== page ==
Many people age 25 or younger simply know Henry Aaron as the guy who held the home run record before Bonds. He was the avuncular fellow that appeared on the jumbotron in San Francisco when Barry hit #756 and congratulated him.
Aaron's statistics are legendary. He is in the top five in baseball history in home runs, runs scored, RBI, games played, at bats, total bases and hits. What is more impressive is his consistency: Aaron hit at least 20 home runs every year for 20 years. Or, if you prefer, every year of the Kennedy, Johnson and Nixon Administrations combined. This book is about much more than baseball, however, and presents the achievements of Aaron in historical context. Much is made of the fact that the man who broke Babe Ruth's record was the last active major leaguer who had played in the Negro Leagues. Howard Bryant does a wonderful job in fleshing out exactly what this trivial detail means.
Aaron himself said "Hate mail and home runs, that's all people want to know about." Not that Aaron is the first African American owner of a BMW dealership in the U.S. Not that Aaron was called "instrumental" by President Clinton after his win in the Georgia Democratic primary in 1992. Not that Aaron integrated a neighborhood of Milwaukee for the simple reason he was "the" Henry Aaron. He also was one of the first handful of black players in the South Atlantic (or Sally) League. In the early 1950s, playing in front of segregated crowds at the age of 18 and 19 in places known for intense racism at that time (Macon GA, Jacksonville, FL), Aaron produced despite abuse.
One story in the book drives this home. After an extra inning victory in which Aaron and Puerto Rican teammate Felix Mantilla scored four runs and banged out 7 hits, a man chased after them in the parking lot. When the smiling ballplayers turned around, the man said "Tell you what. You niggers played one hell of a game." Compliment, yes. But this was the hidden burden for Aaron and African Americans in the south, and this is where the biography really shines. It highlights the day to day, matter-of-fact racism that is far too often overlooked. When the Braves left Milwaukee and moved to Atlanta, the large questions for Aaron, Dusty Baker and other black players was will seating be segregated at the stadium? Would they be allowed to buy houses in the suburbs, something they could do in Milwaukee (well, within reason.) Aaron's wife was unhappy about the move. Aaron is never thought of as a "civil rights" leader, but in his consistently excellent way, he was. Much like Hank Greenberg in the 1930s (a Jew hitting home runs against Hitler) Aaron was hitting them against the remnants of Jim Crow. When he spoke out, he was labeled (as Jackie Robinson was back in the 1950s) "angry".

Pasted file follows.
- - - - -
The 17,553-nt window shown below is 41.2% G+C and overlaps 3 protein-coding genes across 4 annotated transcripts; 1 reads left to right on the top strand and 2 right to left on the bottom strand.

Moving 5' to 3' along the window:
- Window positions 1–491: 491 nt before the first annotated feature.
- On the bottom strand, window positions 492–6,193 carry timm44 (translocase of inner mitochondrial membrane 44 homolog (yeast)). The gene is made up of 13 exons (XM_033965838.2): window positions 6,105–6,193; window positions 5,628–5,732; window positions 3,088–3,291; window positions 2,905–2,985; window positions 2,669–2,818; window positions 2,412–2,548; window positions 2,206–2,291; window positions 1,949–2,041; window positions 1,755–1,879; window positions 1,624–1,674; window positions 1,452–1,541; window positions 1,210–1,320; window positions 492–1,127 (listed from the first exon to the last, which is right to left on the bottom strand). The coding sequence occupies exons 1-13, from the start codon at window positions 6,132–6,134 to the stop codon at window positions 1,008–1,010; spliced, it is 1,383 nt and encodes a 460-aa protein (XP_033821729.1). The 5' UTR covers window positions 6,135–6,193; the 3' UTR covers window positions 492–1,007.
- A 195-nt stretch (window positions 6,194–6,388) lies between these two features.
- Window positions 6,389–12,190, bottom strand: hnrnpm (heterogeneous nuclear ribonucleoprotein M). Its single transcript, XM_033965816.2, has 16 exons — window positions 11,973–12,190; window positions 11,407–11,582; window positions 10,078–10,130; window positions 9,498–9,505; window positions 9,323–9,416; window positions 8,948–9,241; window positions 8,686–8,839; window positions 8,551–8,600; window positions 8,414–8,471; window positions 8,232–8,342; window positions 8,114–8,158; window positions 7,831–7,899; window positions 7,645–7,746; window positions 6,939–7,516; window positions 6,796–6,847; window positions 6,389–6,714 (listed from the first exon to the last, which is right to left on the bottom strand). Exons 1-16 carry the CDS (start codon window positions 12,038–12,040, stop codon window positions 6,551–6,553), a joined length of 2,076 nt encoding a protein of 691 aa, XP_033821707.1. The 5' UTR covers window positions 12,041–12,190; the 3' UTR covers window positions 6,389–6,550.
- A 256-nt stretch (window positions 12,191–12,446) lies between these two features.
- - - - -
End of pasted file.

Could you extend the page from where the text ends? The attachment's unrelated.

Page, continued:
Yes, Aaron received hate mail in the months leading up to his record setting home run. Yes, he received death threats. I had heard Milo Hamilton's call of HR #715 many times, but I have never heard Dodger's announcer Vin Scully's call,which is a centerpiece of the text. After waiting some 15 seconds for the crowd noise to subside, Scully said in part "It's over...What a marvelous moment for the country and the world. A black man is getting a standing ovation in the Deep South for breaking a record of an all-time baseball idol."
Of course that all-time baseball idol was white, playing in a segregated league.As Dusty Baker put it, the reason for all those death threats was that "Henry was taking away a record from them and giving it to us." I could not agree more. This text, while filled with excellent baseball, is an exemplary piece of cultural and baseball history. With any biography, a reader should walk away with a new respect or understanding for the subject. With Bryant's text, I have come away with both for Henry Aaron.